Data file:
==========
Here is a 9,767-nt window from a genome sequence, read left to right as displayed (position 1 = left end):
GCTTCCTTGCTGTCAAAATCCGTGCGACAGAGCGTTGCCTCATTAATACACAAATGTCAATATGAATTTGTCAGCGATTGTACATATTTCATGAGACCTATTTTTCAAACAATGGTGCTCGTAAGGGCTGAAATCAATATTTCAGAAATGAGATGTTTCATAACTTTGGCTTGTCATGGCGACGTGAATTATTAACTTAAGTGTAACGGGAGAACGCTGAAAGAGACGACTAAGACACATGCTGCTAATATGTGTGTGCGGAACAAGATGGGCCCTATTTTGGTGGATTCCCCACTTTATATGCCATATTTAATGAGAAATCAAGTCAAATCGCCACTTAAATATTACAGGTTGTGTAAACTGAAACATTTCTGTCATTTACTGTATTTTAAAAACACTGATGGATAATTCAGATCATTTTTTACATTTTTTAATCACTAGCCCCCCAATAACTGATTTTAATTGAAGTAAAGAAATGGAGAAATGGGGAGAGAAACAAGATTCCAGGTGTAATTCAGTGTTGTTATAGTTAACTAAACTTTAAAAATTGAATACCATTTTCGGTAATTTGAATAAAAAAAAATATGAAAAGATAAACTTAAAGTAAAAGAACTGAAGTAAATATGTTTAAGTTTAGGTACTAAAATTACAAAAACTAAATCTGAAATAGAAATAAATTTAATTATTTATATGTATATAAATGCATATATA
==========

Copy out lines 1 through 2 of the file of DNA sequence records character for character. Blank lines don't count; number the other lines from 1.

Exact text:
Here is a 9,767-nt window from a genome sequence, read left to right as displayed (position 1 = left end):
GCTTCCTTGCTGTCAAAATCCGTGCGACAGAGCGTTGCCTCATTAATACACAAATGTCAATATGAATTTGTCAGCGATTGTACATATTTCATGAGACCTATTTTTCAAACAATGGTGCTCGTAAGGGCTGAAATCAATATTTCAGAAATGAGATGTTTCATAACTTTGGCTTGTCATGGCGACGTGAATTATTAACTTAAGTGTAACGGGAGAACGCTGAAAGAGACGACTAAGACACATGCTGCTAATATGTGTGTGCGGAACAAGATGGGCCCTATTTTGGTGGATTCCCCACTTTATATGCCATATTTAATGAGAAATCAAGTCAAATCGCCACTTAAATATTACAGGTTGTGTAAACTGAAACATTTCTGTCATTTACTGTATTTTAAAAACACTGATGGATAATTCAGATCATTTTTTACATTTTTTAATCACTAGCCCCCCAATAACTGATTTTAATTGAAGTAAAGAAATGGAGAAATGGGGAGAGAAACAAGATTCCAGGTGTAATTCAGTGTTGTTATAGTTAACTAAACTTTAAAAATTGAATACCATTTTCGGTAATTTGAATAAAAAAAAATATGAAAAGATAAACTTAAAGTAAAAGAACTGAAGTAAATATGTTTAAGTTTAGGTACTAAAATTACAAAAACTAAATCTGAAATAGAAATAAATTTAATTATTTATATGTATATAAATGCATATATA